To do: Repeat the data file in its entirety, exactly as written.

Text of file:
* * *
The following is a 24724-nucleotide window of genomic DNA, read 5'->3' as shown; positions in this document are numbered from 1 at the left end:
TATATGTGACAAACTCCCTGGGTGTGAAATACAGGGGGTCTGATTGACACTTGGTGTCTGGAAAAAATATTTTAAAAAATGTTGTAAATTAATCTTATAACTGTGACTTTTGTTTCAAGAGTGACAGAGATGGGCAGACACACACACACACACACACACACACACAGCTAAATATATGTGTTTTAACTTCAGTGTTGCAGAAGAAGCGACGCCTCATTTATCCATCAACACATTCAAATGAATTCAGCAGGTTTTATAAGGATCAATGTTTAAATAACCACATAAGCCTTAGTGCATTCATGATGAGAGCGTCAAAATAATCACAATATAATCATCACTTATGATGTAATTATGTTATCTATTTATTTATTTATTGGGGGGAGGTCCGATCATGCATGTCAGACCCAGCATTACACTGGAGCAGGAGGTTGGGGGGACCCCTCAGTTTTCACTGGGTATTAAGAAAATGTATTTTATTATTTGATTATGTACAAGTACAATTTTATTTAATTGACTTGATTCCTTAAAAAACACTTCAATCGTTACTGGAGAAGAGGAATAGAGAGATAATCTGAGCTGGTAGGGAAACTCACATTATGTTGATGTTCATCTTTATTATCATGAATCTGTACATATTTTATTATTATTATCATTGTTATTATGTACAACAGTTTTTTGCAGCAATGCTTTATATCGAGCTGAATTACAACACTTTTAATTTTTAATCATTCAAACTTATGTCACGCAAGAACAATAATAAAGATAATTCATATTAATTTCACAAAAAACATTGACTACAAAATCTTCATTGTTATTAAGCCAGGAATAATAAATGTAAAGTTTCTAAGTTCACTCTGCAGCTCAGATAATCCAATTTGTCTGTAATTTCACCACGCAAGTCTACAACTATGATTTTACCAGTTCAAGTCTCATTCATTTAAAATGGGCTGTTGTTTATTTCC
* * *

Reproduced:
The following is a 24724-nucleotide window of genomic DNA, read 5'->3' as shown; positions in this document are numbered from 1 at the left end:
TATATGTGACAAACTCCCTGGGTGTGAAATACAGGGGGTCTGATTGACACTTGGTGTCTGGAAAAAATATTTTAAAAAATGTTGTAAATTAATCTTATAACTGTGACTTTTGTTTCAAGAGTGACAGAGATGGGCAGACACACACACACACACACACACACACACAGCTAAATATATGTGTTTTAACTTCAGTGTTGCAGAAGAAGCGACGCCTCATTTATCCATCAACACATTCAAATGAATTCAGCAGGTTTTATAAGGATCAATGTTTAAATAACCACATAAGCCTTAGTGCATTCATGATGAGAGCGTCAAAATAATCACAATATAATCATCACTTATGATGTAATTATGTTATCTATTTATTTATTTATTGGGGGGAGGTCCGATCATGCATGTCAGACCCAGCATTACACTGGAGCAGGAGGTTGGGGGGACCCCTCAGTTTTCACTGGGTATTAAGAAAATGTATTTTATTATTTGATTATGTACAAGTACAATTTTATTTAATTGACTTGATTCCTTAAAAAACACTTCAATCGTTACTGGAGAAGAGGAATAGAGAGATAATCTGAGCTGGTAGGGAAACTCACATTATGTTGATGTTCATCTTTATTATCATGAATCTGTACATATTTTATTATTATTATCATTGTTATTATGTACAACAGTTTTTTGCAGCAATGCTTTATATCGAGCTGAATTACAACACTTTTAATTTTTAATCATTCAAACTTATGTCACGCAAGAACAATAATAAAGATAATTCATATTAATTTCACAAAAAACATTGACTACAAAATCTTCATTGTTATTAAGCCAGGAATAATAAATGTAAAGTTTCTAAGTTCACTCTGCAGCTCAGATAATCCAATTTGTCTGTAATTTCACCACGCAAGTCTACAACTATGATTTTACCAGTTCAAGTCTCATTCATTTAAAATGGGCTGTTGTTTATTTCC